OKEECHOBEE COUNTY, Fla. — With hardly any rain in the forecast, Palm Beach County and the Treasure Coast are dealing with dry conditions, and we remain in a moderate drought, according to the U.S. Drought Monitor’s report.
On a warm Thursday afternoon, a family was out on a tour of Lake Okeechobee aboard an air boat, but only a few miles away at Riverbend Mobile Home and RV Park, more than a half-dozen boats were grounded.
“You can see the water edge mark there just below the boat there, and this boat is sitting in the mud,” said Robert Taylor, manager at Riverbend. “When it gets that low we can’t pull the boats in or out of the canal here because it’s too low.”
Across the canal, part of the sea wall was exposed. Most of South Florida is in a moderate drought, and Lake Okeechobee is sitting at about 12.6 feet above sea level. Officials say that is the lowest the lake has been, at this point in the year, since 2010.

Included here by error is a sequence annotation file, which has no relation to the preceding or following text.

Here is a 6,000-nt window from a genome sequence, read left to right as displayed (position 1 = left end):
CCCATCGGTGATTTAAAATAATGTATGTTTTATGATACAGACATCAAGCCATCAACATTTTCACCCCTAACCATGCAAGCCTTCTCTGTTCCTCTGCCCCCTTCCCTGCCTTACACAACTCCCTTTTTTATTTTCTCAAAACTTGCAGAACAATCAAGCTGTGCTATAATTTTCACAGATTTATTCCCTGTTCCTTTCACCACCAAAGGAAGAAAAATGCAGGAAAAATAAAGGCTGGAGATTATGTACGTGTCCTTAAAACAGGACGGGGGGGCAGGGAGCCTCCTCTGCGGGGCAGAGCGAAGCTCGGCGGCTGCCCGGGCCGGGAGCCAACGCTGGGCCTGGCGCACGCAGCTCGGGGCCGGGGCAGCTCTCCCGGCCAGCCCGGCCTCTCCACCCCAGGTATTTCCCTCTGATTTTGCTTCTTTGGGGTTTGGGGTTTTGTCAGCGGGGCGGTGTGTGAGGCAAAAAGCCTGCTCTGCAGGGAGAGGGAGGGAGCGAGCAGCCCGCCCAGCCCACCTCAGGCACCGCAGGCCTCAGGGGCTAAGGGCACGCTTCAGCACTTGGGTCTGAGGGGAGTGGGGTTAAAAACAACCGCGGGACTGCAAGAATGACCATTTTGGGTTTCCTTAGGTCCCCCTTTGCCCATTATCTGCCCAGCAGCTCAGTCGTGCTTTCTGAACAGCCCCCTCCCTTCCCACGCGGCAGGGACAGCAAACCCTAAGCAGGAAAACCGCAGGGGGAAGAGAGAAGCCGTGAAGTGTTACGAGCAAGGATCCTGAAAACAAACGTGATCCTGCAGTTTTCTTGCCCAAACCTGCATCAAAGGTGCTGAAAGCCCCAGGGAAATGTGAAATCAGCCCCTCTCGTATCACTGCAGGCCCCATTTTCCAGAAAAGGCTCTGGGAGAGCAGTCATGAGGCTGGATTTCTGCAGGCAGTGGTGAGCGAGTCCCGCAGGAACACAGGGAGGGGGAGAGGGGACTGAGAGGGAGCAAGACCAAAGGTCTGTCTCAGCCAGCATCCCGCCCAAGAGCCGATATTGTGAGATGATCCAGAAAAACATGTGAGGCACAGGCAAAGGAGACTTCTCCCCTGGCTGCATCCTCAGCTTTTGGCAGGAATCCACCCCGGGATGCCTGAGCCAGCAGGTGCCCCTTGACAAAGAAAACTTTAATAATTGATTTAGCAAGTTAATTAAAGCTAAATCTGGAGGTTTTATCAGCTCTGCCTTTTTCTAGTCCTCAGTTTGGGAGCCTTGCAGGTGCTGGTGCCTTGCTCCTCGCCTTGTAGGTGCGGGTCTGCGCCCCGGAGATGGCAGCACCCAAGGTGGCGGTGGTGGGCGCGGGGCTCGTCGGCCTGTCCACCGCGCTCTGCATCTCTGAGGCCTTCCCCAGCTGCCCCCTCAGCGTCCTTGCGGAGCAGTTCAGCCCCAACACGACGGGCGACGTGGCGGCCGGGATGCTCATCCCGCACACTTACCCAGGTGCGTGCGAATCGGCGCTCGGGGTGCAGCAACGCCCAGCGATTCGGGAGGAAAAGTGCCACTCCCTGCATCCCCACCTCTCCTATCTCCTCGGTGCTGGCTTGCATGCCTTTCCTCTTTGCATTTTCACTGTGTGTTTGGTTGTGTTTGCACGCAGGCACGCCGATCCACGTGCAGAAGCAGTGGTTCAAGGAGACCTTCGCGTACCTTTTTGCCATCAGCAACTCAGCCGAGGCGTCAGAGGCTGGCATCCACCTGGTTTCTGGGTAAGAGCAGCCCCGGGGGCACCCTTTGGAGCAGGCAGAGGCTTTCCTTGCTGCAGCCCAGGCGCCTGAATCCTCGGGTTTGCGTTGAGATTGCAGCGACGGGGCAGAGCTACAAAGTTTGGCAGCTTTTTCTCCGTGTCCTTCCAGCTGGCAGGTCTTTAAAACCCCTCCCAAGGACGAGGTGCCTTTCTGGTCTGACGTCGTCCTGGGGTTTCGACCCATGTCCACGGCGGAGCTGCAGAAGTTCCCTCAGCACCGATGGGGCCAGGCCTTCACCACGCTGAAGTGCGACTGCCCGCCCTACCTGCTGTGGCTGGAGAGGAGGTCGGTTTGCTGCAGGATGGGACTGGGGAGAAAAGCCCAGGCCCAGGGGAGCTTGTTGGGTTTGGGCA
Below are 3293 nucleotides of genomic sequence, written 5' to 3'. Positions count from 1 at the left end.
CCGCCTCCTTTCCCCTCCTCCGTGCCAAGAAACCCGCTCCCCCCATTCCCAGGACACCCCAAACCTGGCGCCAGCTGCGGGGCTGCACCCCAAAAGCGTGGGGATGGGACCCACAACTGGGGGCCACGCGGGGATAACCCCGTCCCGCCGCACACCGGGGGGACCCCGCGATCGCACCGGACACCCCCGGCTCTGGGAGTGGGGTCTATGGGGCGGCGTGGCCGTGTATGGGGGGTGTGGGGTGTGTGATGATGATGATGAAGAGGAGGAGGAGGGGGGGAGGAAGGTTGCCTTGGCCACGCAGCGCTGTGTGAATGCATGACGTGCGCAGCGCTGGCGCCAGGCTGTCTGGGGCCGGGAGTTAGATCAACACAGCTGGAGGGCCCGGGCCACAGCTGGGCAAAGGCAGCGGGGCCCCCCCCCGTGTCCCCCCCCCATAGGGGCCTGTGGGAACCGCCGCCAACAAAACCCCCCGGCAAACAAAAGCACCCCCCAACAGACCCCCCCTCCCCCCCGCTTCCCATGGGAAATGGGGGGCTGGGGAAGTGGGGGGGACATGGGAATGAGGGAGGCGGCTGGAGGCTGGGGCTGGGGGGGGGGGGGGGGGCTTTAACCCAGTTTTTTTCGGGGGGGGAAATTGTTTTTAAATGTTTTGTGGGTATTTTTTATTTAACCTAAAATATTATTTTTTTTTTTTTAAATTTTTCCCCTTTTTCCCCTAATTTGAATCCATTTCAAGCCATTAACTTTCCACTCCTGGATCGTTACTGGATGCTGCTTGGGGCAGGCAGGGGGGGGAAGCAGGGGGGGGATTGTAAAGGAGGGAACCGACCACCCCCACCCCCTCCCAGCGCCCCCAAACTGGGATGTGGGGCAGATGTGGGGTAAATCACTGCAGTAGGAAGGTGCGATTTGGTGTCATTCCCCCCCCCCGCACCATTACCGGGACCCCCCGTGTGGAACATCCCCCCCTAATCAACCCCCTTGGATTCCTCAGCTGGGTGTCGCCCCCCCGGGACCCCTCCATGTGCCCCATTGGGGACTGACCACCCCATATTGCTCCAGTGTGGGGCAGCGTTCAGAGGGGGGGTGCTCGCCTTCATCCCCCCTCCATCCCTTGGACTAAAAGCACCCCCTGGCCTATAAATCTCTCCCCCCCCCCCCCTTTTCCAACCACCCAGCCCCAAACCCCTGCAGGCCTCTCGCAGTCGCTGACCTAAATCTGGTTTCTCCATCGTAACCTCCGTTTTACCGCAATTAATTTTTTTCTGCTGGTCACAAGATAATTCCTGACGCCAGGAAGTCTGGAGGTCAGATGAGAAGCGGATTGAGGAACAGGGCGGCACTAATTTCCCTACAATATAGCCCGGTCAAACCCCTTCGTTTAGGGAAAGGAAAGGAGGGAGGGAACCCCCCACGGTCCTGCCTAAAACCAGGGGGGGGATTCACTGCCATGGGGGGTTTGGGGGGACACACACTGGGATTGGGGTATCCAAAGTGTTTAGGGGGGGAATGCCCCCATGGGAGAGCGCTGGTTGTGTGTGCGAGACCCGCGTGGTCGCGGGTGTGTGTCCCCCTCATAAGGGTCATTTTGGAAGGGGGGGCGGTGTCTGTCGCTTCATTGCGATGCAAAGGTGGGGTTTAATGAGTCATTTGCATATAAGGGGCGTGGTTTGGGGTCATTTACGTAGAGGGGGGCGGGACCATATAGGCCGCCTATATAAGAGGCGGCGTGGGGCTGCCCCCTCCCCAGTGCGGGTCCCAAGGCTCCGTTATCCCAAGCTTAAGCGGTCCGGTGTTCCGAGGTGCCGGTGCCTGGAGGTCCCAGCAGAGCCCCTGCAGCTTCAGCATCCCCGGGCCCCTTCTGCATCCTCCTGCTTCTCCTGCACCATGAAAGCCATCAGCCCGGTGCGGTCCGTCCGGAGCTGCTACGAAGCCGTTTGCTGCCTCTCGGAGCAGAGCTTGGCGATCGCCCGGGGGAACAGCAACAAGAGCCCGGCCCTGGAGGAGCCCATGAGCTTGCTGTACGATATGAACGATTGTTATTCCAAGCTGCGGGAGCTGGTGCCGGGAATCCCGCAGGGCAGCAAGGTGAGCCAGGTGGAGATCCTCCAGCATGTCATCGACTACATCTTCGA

“We are a tourist area and people come here to fish the lake, and when the water gets too low they can’t launch their boats,” said Commissioner Bryant Culpepper, Okeechobee County.
But Commissioner Culpepper says it’s not all bad.
“When the sun shines through the water, the more shallow the water is the more it causes the grass on the bottom of the lake to grow, that’s where the fish spawn,” Culpepper said.
Lake Okeechobee’s level is still in the comfort zone to avoid a water shortage, but officials say warnings could be coming.
The lake serves as a backup water supply for West Palm Beach, and the South Florida Water Management District says water restrictions are not in place yet. Officials advised conserving water at your home now will help until the dry season ends in a few months.
Ultimately, Culpepper says maintaining Lake Okeechobee's levels is a tough balancing act.
“It causes a lot of external problems when you get a large deviation in the water,” Culpepper said.